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Promoting Irish Culture and History from Little Rock, Arkansas, USA


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The Burke and Wills Expedition

burke-and-wills-statueThe Burke and Wills expedition, led by Robert O’Hara Burke, an Irish soldier and police officer, leaves Melbourne on August 20, 1860, ultimately becoming the first expedition to cross Australia from south to north, finding a route across the continent from the settled areas of Victoria to the Gulf of Carpentaria.

Burke is born in St. Clerens, County Galway on May 6, 1821. He migrates to Australia in 1853 arriving in Hobart, Tasmania on February 12, 1853 and promptly sailing for Melbourne.

After the South Australian explorer John McDouall Stuart reaches the centre of Australia, the Parliament of South Australia offers a reward of £2,000 for the promotion of an expedition to cross the continent from south to north, generally following Stuart’s route.

In June 1860, Burke is appointed to lead the Victorian Exploring Expedition with William John Wills, his third-in-command, as surveyor and astronomical observer.

The expedition leaves Melbourne on Monday, August 20, 1860 with a total of 19 men, 27 camels and 23 horses. They reach Menindee on September 23, 1860 where several people resign, including the second-in-command, George James Landells, and the medical officer, Dr. Hermann Beckler.

Cooper Creek, 400 miles further on, is reached on November 11, 1860 by the advance group, the remainder being intended to catch up. After a break, Burke decides to make a dash to the Gulf of Carpentaria, leaving on December 16, 1860. William Brahe is left in charge of the remaining party. The small team of Burke, William Wills, John King and Charley Gray reach the mangroves on the estuary of the Flinders River, near where the town of Normanton now stands, on February 9, 1861. Flooding rains and swamps prevent them from seeing the open ocean.

Already weakened by starvation and exposure, progress on the return journey is slow and hampered by the tropical monsoon downpours of the wet season. Gray dies four days before they reach the rendezvous at Cooper Creek. The other three rest for a day when they bury him. They eventually reach the rendezvous point on April 21, 1861, nine hours after the rest of the party had given up waiting and left, leaving a note and some food, as they had not been relieved by the party supposed to be returning from Menindee.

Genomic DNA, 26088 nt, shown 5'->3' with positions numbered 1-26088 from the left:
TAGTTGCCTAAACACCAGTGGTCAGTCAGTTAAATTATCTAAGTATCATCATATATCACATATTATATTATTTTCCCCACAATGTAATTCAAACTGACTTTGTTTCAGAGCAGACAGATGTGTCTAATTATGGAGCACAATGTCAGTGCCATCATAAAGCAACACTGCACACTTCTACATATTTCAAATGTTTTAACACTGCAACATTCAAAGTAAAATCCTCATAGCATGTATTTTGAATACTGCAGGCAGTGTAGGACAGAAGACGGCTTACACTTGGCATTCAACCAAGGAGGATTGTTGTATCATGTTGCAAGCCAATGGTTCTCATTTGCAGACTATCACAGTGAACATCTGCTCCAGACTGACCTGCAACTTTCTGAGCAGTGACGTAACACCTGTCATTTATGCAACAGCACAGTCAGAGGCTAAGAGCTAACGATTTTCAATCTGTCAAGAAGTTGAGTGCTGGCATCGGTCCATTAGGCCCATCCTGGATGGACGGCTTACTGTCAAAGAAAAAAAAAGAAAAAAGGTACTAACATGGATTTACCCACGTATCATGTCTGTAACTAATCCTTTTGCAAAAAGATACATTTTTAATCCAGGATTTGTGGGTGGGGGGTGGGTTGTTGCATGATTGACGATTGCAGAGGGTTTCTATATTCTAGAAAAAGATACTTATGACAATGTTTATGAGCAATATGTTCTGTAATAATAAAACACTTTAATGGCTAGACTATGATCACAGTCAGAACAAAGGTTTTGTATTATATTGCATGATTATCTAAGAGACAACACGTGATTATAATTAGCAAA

They attempt to reach Mount Hopeless, the furthest outpost of pastoral settlement in South Australia, which is closer than Menindee, but fail and return to Cooper Creek. While waiting for rescue Wills dies of exhaustion and starvation. Soon after, Burke also dies, at a place now called Burke’s Waterhole on Cooper Creek in South Australia. The exact date of Burke’s death is uncertain, but has generally been accepted to be June 28, 1861.

King survives with the help of Aborigines until he is rescued in September by Alfred William Howitt. Howitt buries Burke and Wills before returning to Melbourne. In 1862 Howitt returns to Cooper Creek and disinters the bodies of Burke and Wills, taking them first to Adelaide and then by steamer to Melbourne where they are laid in state for two weeks. On January 23, 1863 Burke and Wills receive a state funeral and are buried in Melbourne General Cemetery.

(Pictured: Burke and Wills Statue on the corner of Collins and Swanston Street, Melbourne)

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